Sitting among the shiny, cared for cars in queue for maintenance at Eudora Auto Tech, it's not hard to pick out Richard Neis' car. The compact Chevrolet isn't much more than a shell of a car, but that's all a demolition derby driver needs anyway.
Neis, 19, finished first overall for compact cars at the Leavenworth County Fair's demolition derby despite the competition being his first effort.
Looking at what used to be an intact 1987 Chevy Nova, Neis and Robin Robertson recall the week of preparation necessary to get the car battle-ready.
"It used to be a Chevy Nova," Robertson said. He helped prepare cars for Neis and fellow derby driver Leslie Kindred, who found sponsorship in Auto Tech, where Neis works. Kindred finished first in his heat and sixth overall with the 1967 Chrysler Newport he purchased for $70.
As part of the sponsorship, Robertson gave the men use of the shop and equipment. Robertson and Jennifer Dye, who also works at Auto Tech, ran down the list of renovations necessary to transform the car. The glass and dash are removed, as is anything flammable like extra seats, leaving the lone driver's seat. The doors are welded, leaving drivers to scurry across the hood to get behind the wheel. Reinforcements are added where competition allows them, such as the driver's side door.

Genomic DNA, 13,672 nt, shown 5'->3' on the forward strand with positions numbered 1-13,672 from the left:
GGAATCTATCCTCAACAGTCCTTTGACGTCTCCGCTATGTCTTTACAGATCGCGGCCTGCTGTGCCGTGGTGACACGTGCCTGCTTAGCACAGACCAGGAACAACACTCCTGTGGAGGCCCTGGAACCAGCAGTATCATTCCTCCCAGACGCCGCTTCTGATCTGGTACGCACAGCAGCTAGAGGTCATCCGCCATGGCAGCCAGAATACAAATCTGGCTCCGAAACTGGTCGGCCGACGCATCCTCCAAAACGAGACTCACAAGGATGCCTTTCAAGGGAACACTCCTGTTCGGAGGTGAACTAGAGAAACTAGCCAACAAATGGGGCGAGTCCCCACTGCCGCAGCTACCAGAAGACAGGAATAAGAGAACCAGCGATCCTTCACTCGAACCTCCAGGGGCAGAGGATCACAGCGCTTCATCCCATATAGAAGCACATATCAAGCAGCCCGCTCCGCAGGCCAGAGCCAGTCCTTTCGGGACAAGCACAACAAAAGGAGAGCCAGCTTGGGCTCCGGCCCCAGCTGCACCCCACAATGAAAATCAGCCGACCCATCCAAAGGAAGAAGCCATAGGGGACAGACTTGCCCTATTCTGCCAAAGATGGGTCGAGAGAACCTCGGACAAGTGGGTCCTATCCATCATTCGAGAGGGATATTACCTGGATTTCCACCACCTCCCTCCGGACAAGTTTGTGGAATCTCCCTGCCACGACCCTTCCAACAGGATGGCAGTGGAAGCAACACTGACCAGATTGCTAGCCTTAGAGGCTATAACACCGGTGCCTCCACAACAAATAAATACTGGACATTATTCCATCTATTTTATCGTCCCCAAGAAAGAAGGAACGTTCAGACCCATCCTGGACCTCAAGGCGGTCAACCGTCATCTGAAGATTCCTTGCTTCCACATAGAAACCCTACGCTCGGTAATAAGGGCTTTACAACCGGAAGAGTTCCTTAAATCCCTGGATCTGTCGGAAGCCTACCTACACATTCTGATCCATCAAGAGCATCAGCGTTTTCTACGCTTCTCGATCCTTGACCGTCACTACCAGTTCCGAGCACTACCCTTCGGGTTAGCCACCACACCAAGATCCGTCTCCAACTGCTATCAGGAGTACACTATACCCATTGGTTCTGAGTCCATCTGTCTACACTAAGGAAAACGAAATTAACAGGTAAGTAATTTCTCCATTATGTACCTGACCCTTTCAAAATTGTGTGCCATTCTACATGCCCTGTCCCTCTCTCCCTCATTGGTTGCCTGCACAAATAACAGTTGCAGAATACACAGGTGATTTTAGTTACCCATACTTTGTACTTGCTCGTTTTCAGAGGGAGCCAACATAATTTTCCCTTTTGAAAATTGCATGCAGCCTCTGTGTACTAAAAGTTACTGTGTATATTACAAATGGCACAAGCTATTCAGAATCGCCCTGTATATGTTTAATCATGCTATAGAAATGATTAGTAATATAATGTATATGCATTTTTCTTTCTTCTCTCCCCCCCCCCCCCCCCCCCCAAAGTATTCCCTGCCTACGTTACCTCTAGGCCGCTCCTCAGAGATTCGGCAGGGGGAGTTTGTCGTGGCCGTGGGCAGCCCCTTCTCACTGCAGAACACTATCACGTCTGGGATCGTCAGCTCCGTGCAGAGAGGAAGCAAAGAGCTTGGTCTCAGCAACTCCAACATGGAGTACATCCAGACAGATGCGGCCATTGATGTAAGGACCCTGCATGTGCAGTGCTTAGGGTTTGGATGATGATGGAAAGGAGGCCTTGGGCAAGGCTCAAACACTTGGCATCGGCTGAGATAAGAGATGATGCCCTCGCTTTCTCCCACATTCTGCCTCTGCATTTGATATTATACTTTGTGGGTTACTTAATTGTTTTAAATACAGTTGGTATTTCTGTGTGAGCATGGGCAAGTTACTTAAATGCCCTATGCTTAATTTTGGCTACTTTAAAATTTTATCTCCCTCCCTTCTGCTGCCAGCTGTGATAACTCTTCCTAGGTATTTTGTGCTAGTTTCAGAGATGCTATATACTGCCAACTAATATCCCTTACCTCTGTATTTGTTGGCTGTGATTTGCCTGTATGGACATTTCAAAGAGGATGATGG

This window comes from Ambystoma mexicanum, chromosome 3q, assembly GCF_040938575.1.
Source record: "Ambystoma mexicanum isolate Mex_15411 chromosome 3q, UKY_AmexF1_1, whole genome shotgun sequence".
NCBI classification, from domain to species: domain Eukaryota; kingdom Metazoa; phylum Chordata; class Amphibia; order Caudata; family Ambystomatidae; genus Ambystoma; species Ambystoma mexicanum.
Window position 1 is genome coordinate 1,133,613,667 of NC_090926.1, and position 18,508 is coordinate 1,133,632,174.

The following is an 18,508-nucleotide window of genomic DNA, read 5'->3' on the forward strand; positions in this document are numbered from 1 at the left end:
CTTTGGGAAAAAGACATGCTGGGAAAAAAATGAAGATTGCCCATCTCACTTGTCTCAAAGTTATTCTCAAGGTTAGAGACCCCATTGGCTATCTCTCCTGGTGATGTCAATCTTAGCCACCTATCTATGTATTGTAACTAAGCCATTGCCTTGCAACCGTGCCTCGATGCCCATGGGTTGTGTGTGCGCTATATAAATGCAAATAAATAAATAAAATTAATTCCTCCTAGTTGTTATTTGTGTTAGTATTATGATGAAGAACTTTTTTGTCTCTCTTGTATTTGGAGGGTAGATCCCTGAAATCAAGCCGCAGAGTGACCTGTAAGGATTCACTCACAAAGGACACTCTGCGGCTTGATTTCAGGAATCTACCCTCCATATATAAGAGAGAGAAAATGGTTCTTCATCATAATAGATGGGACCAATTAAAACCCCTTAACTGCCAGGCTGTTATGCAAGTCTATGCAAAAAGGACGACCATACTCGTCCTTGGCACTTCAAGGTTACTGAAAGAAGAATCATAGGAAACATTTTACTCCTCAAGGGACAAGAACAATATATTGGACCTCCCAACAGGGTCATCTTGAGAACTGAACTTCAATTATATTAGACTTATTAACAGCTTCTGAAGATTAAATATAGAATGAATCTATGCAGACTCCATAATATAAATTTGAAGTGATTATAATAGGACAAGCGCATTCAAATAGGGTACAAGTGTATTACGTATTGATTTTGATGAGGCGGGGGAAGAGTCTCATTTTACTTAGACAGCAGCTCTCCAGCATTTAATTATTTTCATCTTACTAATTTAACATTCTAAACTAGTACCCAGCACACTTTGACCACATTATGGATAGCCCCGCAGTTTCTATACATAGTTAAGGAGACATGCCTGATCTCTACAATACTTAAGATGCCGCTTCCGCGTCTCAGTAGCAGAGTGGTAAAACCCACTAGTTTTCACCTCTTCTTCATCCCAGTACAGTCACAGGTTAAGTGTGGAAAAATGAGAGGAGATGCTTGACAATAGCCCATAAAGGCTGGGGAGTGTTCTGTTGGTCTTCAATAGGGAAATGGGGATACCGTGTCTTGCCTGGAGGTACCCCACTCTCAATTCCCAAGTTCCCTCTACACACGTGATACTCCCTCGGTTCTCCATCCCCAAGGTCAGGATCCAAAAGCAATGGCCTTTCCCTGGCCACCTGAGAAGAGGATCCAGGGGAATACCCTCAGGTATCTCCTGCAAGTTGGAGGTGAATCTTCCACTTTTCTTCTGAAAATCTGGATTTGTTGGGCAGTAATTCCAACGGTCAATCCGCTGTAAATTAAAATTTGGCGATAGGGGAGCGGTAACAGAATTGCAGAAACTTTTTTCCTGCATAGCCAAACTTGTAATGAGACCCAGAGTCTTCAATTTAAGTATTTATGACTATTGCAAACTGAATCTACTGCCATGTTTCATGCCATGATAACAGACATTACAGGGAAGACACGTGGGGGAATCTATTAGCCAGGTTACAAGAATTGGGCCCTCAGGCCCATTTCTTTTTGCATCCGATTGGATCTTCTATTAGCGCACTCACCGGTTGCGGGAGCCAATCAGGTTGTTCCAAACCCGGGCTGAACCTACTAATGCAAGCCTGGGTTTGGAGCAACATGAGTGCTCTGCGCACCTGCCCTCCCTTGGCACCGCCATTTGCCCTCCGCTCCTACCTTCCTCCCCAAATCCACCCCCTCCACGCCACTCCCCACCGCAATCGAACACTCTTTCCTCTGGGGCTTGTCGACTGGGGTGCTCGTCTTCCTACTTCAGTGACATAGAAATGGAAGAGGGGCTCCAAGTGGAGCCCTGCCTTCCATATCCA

The gas tank is moved inside the automobile.
"It came loose, and he was trying to hold it down while driving," Robertson said, recalling Neis' competition.
Aside from the gas tank, other remnants of the car tell the story of the competition.
"You can see his paint," Neis said, examining an opponent's bright green paint on the car's bumper and back end, which now look like a crumpled piece of paper. "He got mad about something."
Dye added, "You can find green paint all around the car."
Although he wore the required helmet but opted against a neck brace, Neis said he didn't experience any whiplash from the heavy-duty version of bumper cars.
"I woke up the next morning and felt fine," he said.
Demolition derby veteran Kindred felt different.
"Your neck is kind of sore the next day," he said.
Neis' car, a gift from a customer who had Auto Tech work on his other cars, won't retire soon, if Neis can help it. He said he planned to take the car to a competition in Overbrook.
Participating in the derby requires participants to be 18 or older, have a valid drivers' license and a drive to compete.
"I've been wanting to for a long time," he said. "I had the car, and I had the time."
Dye had another theory.
"I think he got started because he worked on Leslie's car and he was, like, 'Cool,'" she said.